Providence Health Care has teamed up with partners, including Island Health, to launch the first remote cochlear implant (CI) mapping program for adults in British Columbia. Duncan’s Alan Holt was one of the first to test it out. (Submitted)

Providence Health Care has teamed up with partners, including Island Health, to launch the first remote cochlear implant (CI) mapping program for adults in British Columbia. Duncan’s Alan Holt was one of the first to test it out. (Submitted)

Remote cochlear clinic offers shorter commute for patients like Duncan’s Alan Holt

Duncan man one of the first to test virtual mapping program

Duncan’s Alan Holt holds the distinction of being one of the first patients ever to participate in the first remote cochlear implant (CI) mapping program for adults in British Columbia.

The project, a partnership between Providence Health Care and others, including Island Health, is being offered to patients so they don’t have to travel for their appointments.

Cochlear implant patients from Vancouver Island normally have to go to St. Paul’s Hospital in Vancouver since it is the BC/Yukon centre for CI surgery and follow-up services such as annual mapping. The remote clinic allows them to stay closer to home.

“It’s a new thing they were trying out. Normally I would go to Vancouver and you know what that entails,” Holt said. “They phoned me up because I postponed my mapping for my cochlear and the reason I did it was COVID-19. So they phoned me and said they have this experimental clinic in Victoria. I was all for it.”

Instead of what could be a 12-hour day to get to the hospital in Vancouver, Holt had a quick trip to Victoria’s Royal Jubilee Hospital.

The project was clearly still in its infancy, and was pushed to begin early due to the COVID-19 pandemic.

“They emailed me where to go. There was no reception. I was just to follow the instructions they gave me. They even gave me a shot of the door I was supposed to go in,” Holt noted. “It was pretty good. I went in and as soon as the door closed, the computer came on, and my technician, the audiologist that does the work, she greeted me and so we did a conference that way and then she directed me how to put the cable into my cochlear and I put that on and we did the testing.”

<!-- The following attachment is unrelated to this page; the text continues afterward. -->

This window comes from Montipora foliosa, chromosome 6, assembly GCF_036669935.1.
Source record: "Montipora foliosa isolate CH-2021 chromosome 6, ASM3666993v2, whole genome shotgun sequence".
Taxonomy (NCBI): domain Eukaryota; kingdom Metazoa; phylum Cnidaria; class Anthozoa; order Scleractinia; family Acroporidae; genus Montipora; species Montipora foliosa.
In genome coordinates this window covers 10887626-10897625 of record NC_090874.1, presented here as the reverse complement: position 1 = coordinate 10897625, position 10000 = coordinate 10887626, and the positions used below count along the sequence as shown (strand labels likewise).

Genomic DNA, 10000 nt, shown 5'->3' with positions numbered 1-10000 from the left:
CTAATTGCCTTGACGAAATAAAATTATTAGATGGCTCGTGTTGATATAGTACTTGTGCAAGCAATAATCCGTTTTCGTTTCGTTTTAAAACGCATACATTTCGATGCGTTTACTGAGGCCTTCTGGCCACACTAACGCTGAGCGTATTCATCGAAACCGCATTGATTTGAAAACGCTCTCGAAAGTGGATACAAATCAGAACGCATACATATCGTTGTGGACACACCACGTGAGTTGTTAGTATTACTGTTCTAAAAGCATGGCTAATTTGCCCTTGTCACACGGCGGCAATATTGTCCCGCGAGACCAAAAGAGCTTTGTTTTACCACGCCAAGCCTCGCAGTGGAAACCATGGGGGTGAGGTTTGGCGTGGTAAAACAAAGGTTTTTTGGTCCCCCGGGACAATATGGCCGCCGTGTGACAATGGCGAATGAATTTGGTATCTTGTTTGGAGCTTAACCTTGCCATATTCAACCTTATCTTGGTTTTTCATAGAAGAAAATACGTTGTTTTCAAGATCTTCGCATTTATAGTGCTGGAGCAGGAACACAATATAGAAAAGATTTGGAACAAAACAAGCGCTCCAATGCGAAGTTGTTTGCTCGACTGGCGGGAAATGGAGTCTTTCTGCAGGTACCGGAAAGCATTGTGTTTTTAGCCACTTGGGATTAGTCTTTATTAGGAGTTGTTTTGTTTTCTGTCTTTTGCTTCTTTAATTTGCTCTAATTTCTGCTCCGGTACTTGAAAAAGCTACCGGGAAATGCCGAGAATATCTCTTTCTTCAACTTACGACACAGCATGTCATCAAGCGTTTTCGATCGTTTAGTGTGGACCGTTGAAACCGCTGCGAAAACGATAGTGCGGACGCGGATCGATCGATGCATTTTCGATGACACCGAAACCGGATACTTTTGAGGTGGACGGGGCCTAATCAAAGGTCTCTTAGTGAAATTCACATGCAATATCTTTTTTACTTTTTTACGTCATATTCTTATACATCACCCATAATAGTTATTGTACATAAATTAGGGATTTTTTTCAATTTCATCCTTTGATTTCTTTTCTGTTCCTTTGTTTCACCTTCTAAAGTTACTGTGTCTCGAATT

The process at the hospital in Victoria took about an hour and a half — about the same as if he were at the Vancouver hospital in person.

“Everything went easy peasy,” Holt said. “It was really good. It’s really good for the people on the Island. We have, I think it’s in the region of 170 to 180 who live on the Island, with cochlears and it’s a real hassle going to Vancouver compared to just going down to Victoria. In years to come, if this goes through well and good, then it will expand and they’ll do it maybe to Nanaimo General or something like that, or Duncan. Really you don’t need an audiologist over here. It was really good. I was very pleased with it.”

Admittedly not one for technology, Holt loves his implant.

“Having seen this, and the benefits for the people that have cochlears, I think it’s going to be very good in the future,” he said, noting he will have to return to Vancouver every three years for a hardware check.

“That was the stipulation they stated,” he said. “The audiologist will have to do a check on the cochlear.”

For Holt, his cochlear implant enhances his feeling of safety.

“My hearing deteriorated quite rapidly,” he said. “But with a cochlear I can be in a conversation. I was always hesitant to ride my bike because I couldn’t hear vehicles coming up behind me. Same thing with where I lived, there were no sidewalks, and I couldn’t hear anybody coming up to me in a vehicle.”

The bonus of the cochlear implant?

“I get to hear my grandkids now,” he said. “I get to hear birds. It gives a sense of well-being. It really lifts your spirits when you can hear again.”



sarah.simpson@cowichanvalleycitizen.com

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